Background: Loneliness, isolation, and living alone are emerging as critical issues in older people’s health and well-being, but the effects are not consistent. The purpose of this study was to examine the clustering of loneliness, isolation, and living alone, the risk factors and the associations with psychological well-being. Methods: The data were collected from the 2019 Taipei City Senior Citizen Condition Survey by face-to-face interviews and included a community-based sample (n = 3553). Loneliness, isolation, and living arrangement were analyzed by cluster analysis to define Loneliness-Isolation-Living-Alone clusters. Multinomial logistic regression was used to examine the factors related to Loneliness-Isolation-Living-Alone clusters, and linear regression was used to examine association of clusters with psychological well-being. Results: Five clusters of older adults were identified and named as follows: Not Lonely-Connected-Others (53.4%), Not Lonely-IsolatedOthers (26.6%), Not Lonely-Alone (5.0%), Lonely-Connected (8.1%), and Lonely-Isolated-Others (6.9%). Demographics, financial satisfaction, physical function, family relationship, and social participation were related to the Loneliness-Isolation-Living-Alone clusters. Compared with the Not LonelyConnected-Others cluster, the Lonely-Connected cluster and Lonely-Isolated-Others cluster had higher depressive symptoms and lower life satisfaction, and the Not Lonely-Isolated-Others cluster reported lower life satisfaction; the Not Lonely-Alone cluster was not different. Discussion: Loneliness and isolation are negatively associated with psychological well-being, and living arrangement is not the determinant to loneliness or isolation. Older adults are suggested to strengthen their informal social support, and the government may encourage social care and create an age friendly environment to reduce loneliness and isolation.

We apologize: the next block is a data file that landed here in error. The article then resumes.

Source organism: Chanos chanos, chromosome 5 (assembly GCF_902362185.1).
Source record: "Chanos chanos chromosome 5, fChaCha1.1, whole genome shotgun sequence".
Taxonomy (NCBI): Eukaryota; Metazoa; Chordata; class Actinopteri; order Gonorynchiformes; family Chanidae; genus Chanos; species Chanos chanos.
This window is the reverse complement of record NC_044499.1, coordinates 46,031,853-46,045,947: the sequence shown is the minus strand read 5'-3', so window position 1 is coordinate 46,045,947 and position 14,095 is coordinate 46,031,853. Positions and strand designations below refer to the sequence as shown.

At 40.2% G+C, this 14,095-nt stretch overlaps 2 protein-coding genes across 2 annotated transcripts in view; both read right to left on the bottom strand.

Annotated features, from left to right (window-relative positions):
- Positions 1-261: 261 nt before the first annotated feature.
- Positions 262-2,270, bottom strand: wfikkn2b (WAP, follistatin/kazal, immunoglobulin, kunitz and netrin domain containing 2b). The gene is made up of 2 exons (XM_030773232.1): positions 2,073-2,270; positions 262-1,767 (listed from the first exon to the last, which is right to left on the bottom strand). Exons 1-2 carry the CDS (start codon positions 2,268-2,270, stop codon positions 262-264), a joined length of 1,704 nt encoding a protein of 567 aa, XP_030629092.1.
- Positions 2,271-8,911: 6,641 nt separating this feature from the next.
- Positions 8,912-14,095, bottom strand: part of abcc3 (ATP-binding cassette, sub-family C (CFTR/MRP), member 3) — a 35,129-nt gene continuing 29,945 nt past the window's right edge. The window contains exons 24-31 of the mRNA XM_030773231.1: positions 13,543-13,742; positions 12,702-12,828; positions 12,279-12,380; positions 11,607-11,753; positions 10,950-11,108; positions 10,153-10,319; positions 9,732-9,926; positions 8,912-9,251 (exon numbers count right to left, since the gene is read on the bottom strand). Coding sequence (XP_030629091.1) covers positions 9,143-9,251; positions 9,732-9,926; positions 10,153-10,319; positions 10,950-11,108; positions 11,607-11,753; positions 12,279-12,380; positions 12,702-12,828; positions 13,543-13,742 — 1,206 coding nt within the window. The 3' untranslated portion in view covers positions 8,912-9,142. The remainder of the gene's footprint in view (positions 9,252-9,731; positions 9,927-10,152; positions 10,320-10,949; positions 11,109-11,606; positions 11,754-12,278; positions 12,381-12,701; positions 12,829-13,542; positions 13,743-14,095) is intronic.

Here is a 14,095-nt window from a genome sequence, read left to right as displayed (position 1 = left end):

|頁（從 - 到）||1-15|
|期刊||International journal of environmental research and public health|
|出版狀態||已發佈 - 十二月 2 2020|
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